But all that said, I still devoured The Returners in a single sitting and wholeheartedly recommend it. It’s a novel with heart, with a hero that is desperately, movingly real and a strong message concerning politically and ethically sensitive topics.
*I should note that both Ana and myself try to adhere to a “no politics at the dinner table” policy – but I will mention that The Returners will not be for everyone (if your politics are more right wing/conservative, or if you have a strong anti-immigrant stance, you probably won’t like this book at all). Consider this your caveat emptor.
Notable Quotes/Parts: From the first chapter:
MAY 4TH 2016
I like it here. It’s probably one of my favourite places. Don’t know why. Or maybe I do. There’s something about the river at dusk. In the spring, I mean. When the sky goes all red and pink and there’s no one around – and even if there is, they don’t stay for long, rushing away to whatever it is they’ve got to do. What’s so important anyway? I bet if people thought about it for a moment they’d realise that all the rushing is a complete waste of time. Chill out, I say. Forget about it. Like the ducks.
Ducks are cool. Whatever happens, whatever gets thrown at them, they just carry on, their little legs paddling. Unfazed. They always look like they’re smiling.
I found her here, when she died. Mum, I mean. I can remember bits about that day, but then I think maybe I’m just remembering the stories I’ve been told, because I remember different things at different times, things that don’t really add up, like a series of photographs but the continuity is all wrong.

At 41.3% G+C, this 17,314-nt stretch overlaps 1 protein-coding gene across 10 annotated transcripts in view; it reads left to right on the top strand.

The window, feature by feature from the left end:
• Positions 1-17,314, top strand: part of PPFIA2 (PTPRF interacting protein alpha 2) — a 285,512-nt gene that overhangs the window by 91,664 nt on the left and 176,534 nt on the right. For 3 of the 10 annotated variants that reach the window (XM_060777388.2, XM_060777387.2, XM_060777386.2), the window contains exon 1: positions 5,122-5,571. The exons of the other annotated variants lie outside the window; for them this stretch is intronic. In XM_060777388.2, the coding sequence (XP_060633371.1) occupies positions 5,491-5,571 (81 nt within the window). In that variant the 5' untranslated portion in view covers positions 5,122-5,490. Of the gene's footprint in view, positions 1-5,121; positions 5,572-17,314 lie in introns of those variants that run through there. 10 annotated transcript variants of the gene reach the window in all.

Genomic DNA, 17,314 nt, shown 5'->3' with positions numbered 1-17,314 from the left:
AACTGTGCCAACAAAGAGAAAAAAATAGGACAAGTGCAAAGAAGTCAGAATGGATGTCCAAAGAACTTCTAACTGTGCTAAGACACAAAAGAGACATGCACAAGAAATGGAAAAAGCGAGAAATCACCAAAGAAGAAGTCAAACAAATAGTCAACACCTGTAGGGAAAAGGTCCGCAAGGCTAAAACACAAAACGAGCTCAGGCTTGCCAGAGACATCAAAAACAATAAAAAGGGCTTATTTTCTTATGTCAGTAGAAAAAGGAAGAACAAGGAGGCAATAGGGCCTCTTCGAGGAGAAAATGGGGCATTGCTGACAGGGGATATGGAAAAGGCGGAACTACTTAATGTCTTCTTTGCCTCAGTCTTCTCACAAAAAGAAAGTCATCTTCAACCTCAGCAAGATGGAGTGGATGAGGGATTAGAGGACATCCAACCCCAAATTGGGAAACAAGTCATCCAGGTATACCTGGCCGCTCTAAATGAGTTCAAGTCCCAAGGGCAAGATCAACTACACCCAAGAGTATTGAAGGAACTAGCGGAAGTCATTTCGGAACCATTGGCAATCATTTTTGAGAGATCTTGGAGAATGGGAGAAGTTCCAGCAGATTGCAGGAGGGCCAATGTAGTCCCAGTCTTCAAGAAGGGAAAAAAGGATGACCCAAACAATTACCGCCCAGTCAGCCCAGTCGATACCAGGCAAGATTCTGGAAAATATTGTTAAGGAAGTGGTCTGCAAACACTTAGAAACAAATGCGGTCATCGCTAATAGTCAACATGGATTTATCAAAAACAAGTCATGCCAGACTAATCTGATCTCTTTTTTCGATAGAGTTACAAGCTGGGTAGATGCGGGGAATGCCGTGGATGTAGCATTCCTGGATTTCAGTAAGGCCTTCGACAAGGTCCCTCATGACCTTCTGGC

I didn’t talk about it at all, apparently. Didn’t even go for help – I guess I knew it was too late for that – I just sat there watching, watching over her. She was floating, face up, her long hair splayed out over the water like a painting. She was peaceful. Not like in real life, not in the months before. She’d be happy one minute and crying the next, and I could never see why. I was eight when she did it. Threw herself into the river to escape it all, to escape from her life, from me. They said I shouldn’t take it personally; they said it was nothing to do with me. But I knew even then they were wrong. Mums generally don’t throw themselves in rivers. Not when things are going OK.
I knew immediately it was my fault. Afterwards I remember my heart clenching slightly every time Dad left the house, in case he was going to go off too.
He didn’t, though. He’s still around.
She was nice, my mum. When she wasn’t laughing and playing, or locking herself in the bathroom in tears, she used to sew things, knit things. I had a million jumpers, all in weird colours and sometimes a mad mix of clashing hues because she’d found some wool on sale, because they’d caught her imagination.
She had a lot of imagination, my mum. She used to tell me stories about witches and wizards and ghosts and ghouls, but never really scary ones. She talked like the witches and ghosts were on our side; it was the humans you had to watch out for, the humans who’d betray you and let you down.
The only other humans in our house were me and Dad. I guess we let her down quite a lot really. We
didn’t mean to. He works hard, my dad. He doesn’t always have time. And I could have worked harder, could have helped more.
Could have. What a pointless couple of words.
They used to tease me at school about the jumpers.
But the funny thing – funny in retrospect, I mean – was I always defended them. Vociferously, like my life depended on it, like those jumpers were more important than anything else in the whole wide world. Maybe they were. Maybe I knew deep down how easily they’d unravel if you just picked at one for a bit.
You can download the full excerpt online HERE.
Rating: 7 – Very Good
We have ONE copy of The Returners up for grabs. This time the contest is limited to the UK only! To enter, simply leave a comment here letting us know where you stand on the fate versus free will debate – is everything predetermined and immutable? Or are our futures more fluid, changing based on our own decisions and actions? Or is it some blend of the two? One entry per person, please! Multiple comments will be disqualified. The contest will run until